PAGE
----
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April 9, 2014

Jonathan Tobin: Why Did Kerry Lie About Israeli Blame?

Samuel G. Freedman: A resolution 70 years later for a father's unsettling legacy of ashes from Dachau

Jessica Ivins: A resolution 70 years later for a father's unsettling legacy of ashes from Dachau

Kim Giles: Asking for help is not weakness

Kathy Kristof and Barbara Hoch Marcus: 7 Great Growth Israeli Stocks

Matthew Mientka: How Beans, Peas, And Chickpeas Cleanse Bad Cholesterol and Lowers Risk of Heart Disease

Sabrina Bachai: 5 At-Home Treatments For Headaches

The Kosher Gourmet by Daniel Neman Have yourself a matzo ball: The secrets bubby never told you and recipes she could have never imagined

April 8, 2014

Lori Nawyn: At Your Wit's End and Back: Finding Peace

Susan B. Garland and Rachel L. Sheedy: Strategies Married Couples Can Use to Boost Benefits

David Muhlbaum: Smart Tax Deductions Non-Itemizers Can Claim

Jill Weisenberger, M.S., R.D.N., C.D.E : Before You Lose Your Mental Edge

Dana Dovey: Coffee Drinkers Rejoice! Your Cup Of Joe Can Prevent Death From Liver Disease

Chris Weller: Electric 'Thinking Cap' Puts Your Brain Power Into High Gear

The Kosher Gourmet by Marlene Parrish A gift of hazelnuts keeps giving --- for a variety of nutty recipes: Entree, side, soup, dessert

April 4, 2014

Rabbi David Gutterman: The Word for Nothing Means Everything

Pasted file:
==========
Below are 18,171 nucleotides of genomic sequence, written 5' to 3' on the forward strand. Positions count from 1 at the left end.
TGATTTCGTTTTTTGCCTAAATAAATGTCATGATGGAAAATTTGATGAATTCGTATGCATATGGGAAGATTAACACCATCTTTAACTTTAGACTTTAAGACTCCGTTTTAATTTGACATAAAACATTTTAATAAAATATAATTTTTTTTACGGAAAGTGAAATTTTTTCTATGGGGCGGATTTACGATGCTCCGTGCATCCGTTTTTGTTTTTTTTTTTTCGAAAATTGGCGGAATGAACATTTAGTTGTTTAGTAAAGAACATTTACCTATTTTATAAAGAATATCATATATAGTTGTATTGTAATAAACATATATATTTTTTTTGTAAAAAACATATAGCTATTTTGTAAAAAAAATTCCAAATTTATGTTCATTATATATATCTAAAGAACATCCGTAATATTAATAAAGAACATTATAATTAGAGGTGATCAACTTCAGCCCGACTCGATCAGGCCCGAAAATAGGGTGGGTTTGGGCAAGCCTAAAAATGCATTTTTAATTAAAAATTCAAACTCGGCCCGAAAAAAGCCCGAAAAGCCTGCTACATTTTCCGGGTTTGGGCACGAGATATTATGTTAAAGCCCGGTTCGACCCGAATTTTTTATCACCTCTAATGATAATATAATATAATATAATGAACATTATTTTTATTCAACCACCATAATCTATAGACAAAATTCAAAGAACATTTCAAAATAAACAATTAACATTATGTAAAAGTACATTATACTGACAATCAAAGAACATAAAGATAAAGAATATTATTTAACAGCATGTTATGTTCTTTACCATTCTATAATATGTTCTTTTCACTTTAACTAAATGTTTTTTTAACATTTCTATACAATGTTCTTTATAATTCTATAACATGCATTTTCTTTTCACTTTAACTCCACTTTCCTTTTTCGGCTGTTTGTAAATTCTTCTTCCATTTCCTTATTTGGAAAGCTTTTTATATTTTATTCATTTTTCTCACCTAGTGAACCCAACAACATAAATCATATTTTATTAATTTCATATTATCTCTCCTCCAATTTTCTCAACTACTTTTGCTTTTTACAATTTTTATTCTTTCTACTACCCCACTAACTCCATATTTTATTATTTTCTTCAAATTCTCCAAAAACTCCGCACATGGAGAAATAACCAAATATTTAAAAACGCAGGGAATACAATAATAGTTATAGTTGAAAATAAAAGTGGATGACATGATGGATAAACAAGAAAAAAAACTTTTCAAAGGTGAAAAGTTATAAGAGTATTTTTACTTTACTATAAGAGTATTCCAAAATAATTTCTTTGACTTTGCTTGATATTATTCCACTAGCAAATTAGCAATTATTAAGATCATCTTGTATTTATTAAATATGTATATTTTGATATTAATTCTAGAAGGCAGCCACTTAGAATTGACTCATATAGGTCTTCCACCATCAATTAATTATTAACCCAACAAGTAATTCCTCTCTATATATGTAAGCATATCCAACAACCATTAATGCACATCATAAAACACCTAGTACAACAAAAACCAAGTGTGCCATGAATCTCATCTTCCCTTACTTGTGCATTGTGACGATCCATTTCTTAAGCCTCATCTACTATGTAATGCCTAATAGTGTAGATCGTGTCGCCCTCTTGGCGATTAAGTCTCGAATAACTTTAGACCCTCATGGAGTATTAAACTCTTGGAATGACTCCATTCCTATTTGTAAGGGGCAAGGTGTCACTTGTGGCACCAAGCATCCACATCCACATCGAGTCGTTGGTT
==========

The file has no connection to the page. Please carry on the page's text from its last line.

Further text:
Charles Krauthammer: Kerry's folly, Chapter 3

Amy Peterson: A life of love: How to build lasting relationships with your children

John Ericson: Older Women: Save Your Heart, Prevent Stroke Don't Drink Diet

John Ericson: Why 50 million Americans will still have spring allergies after taking meds

Cameron Huddleston: Best and Worst Buys of April 2014

Stacy Rapacon: Great Mutual Funds for Young Investors

Sarah Boesveld: Teacher keeps promise to mail thousands of former students letters written by their past selves

The Kosher Gourmet by Sharon Thompson Anyone can make a salad, you say. But can they make a great salad? (SECRETS, TESTED TECHNIQUES + 4 RECIPES, INCLUDING DRESSINGS)

April 2, 2014

Paul Greenberg: Death and joy in the spring

Dan Barry: Should South Carolina Jews be forced to maintain this chimney built by Germans serving the Nazis?

Mayra Bitsko: Save me! An alien took over my child's personality

Frank Clayton: Get happy: 20 scientifically proven happiness activities

Susan Scutti: It's Genetic! Obesity and the 'Carb Breakdown' Gene

Lecia Bushak: Why Hand Sanitizer May Actually Harm Your Health

Stacy Rapacon: Great Funds You Can Own for $500 or Less

Cameron Huddleston: 7 Ways to Save on Home Decor

The Kosher Gourmet by Steve Petusevsky Exploring ingredients as edible-stuffed containers (TWO RECIPES + TIPS & TECHINQUES)

Jewish World Review Oct. 7, 2009 / 19 Tishrei 5770

Snowe and Lincoln Will Determine Everything

By Dick Morris & Eileen Mc Gann




http://www.JewishWorldReview.com | Watch how Maine Republican Olympia Snowe and Arkansas Democrat Blanche Lincoln vote in the Senate Finance Committee on the Baucus version of the Obama health care plan. As Snowe and Lincoln go, so will the Congress.